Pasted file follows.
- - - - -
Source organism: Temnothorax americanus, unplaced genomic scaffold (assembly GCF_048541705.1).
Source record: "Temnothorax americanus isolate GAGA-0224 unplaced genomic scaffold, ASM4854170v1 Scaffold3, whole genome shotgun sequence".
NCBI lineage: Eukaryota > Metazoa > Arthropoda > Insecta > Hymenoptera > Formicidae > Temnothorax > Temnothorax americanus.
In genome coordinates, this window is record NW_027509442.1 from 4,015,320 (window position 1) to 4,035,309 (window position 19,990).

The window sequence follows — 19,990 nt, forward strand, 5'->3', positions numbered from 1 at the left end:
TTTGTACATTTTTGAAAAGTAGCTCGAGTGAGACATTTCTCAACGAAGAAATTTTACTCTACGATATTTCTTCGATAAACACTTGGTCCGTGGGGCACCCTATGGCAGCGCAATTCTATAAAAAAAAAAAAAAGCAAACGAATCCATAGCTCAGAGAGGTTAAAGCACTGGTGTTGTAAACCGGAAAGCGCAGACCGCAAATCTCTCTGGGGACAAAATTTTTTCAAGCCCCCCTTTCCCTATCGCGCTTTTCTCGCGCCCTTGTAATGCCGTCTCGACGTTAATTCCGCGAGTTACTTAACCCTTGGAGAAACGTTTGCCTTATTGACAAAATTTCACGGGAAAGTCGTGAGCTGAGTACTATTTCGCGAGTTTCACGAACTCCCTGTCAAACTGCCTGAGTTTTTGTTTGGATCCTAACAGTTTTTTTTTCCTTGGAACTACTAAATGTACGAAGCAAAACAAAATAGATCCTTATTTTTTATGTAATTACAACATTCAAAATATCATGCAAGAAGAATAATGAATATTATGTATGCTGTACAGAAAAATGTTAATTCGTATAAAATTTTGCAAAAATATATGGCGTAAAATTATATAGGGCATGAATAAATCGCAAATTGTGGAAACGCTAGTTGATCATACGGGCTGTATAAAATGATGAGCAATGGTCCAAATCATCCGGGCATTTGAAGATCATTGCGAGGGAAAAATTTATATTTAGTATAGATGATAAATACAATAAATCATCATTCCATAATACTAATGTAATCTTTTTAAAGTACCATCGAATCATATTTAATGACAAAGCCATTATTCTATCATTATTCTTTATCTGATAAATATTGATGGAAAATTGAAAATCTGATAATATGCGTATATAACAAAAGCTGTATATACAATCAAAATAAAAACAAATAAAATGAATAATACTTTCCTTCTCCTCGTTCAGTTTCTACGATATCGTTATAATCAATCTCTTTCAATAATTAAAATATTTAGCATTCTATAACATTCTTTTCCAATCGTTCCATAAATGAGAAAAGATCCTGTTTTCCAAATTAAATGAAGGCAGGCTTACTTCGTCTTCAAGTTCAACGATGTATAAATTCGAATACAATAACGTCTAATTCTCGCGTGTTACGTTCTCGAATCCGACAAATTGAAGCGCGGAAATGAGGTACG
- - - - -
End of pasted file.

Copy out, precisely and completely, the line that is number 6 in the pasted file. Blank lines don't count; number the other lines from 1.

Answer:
TTTGTACATTTTTGAAAAGTAGCTCGAGTGAGACATTTCTCAACGAAGAAATTTTACTCTACGATATTTCTTCGATAAACACTTGGTCCGTGGGGCACCCTATGGCAGCGCAATTCTATAAAAAAAAAAAAAAGCAAACGAATCCATAGCTCAGAGAGGTTAAAGCACTGGTGTTGTAAACCGGAAAGCGCAGACCGCAAATCTCTCTGGGGACAAAATTTTTTCAAGCCCCCCTTTCCCTATCGCGCTTTTCTCGCGCCCTTGTAATGCCGTCTCGACGTTAATTCCGCGAGTTACTTAACCCTTGGAGAAACGTTTGCCTTATTGACAAAATTTCACGGGAAAGTCGTGAGCTGAGTACTATTTCGCGAGTTTCACGAACTCCCTGTCAAACTGCCTGAGTTTTTGTTTGGATCCTAACAGTTTTTTTTTCCTTGGAACTACTAAATGTACGAAGCAAAACAAAATAGATCCTTATTTTTTATGTAATTACAACATTCAAAATATCATGCAAGAAGAATAATGAATATTATGTATGCTGTACAGAAAAATGTTAATTCGTATAAAATTTTGCAAAAATATATGGCGTAAAATTATATAGGGCATGAATAAATCGCAAATTGTGGAAACGCTAGTTGATCATACGGGCTGTATAAAATGATGAGCAATGGTCCAAATCATCCGGGCATTTGAAGATCATTGCGAGGGAAAAATTTATATTTAGTATAGATGATAAATACAATAAATCATCATTCCATAATACTAATGTAATCTTTTTAAAGTACCATCGAATCATATTTAATGACAAAGCCATTATTCTATCATTATTCTTTATCTGATAAATATTGATGGAAAATTGAAAATCTGATAATATGCGTATATAACAAAAGCTGTATATACAATCAAAATAAAAACAAATAAAATGAATAATACTTTCCTTCTCCTCGTTCAGTTTCTACGATATCGTTATAATCAATCTCTTTCAATAATTAAAATATTTAGCATTCTATAACATTCTTTTCCAATCGTTCCATAAATGAGAAAAGATCCTGTTTTCCAAATTAAATGAAGGCAGGCTTACTTCGTCTTCAAGTTCAACGATGTATAAATTCGAATACAATAACGTCTAATTCTCGCGTGTTACGTTCTCGAATCCGACAAATTGAAGCGCGGAAATGAGGTACG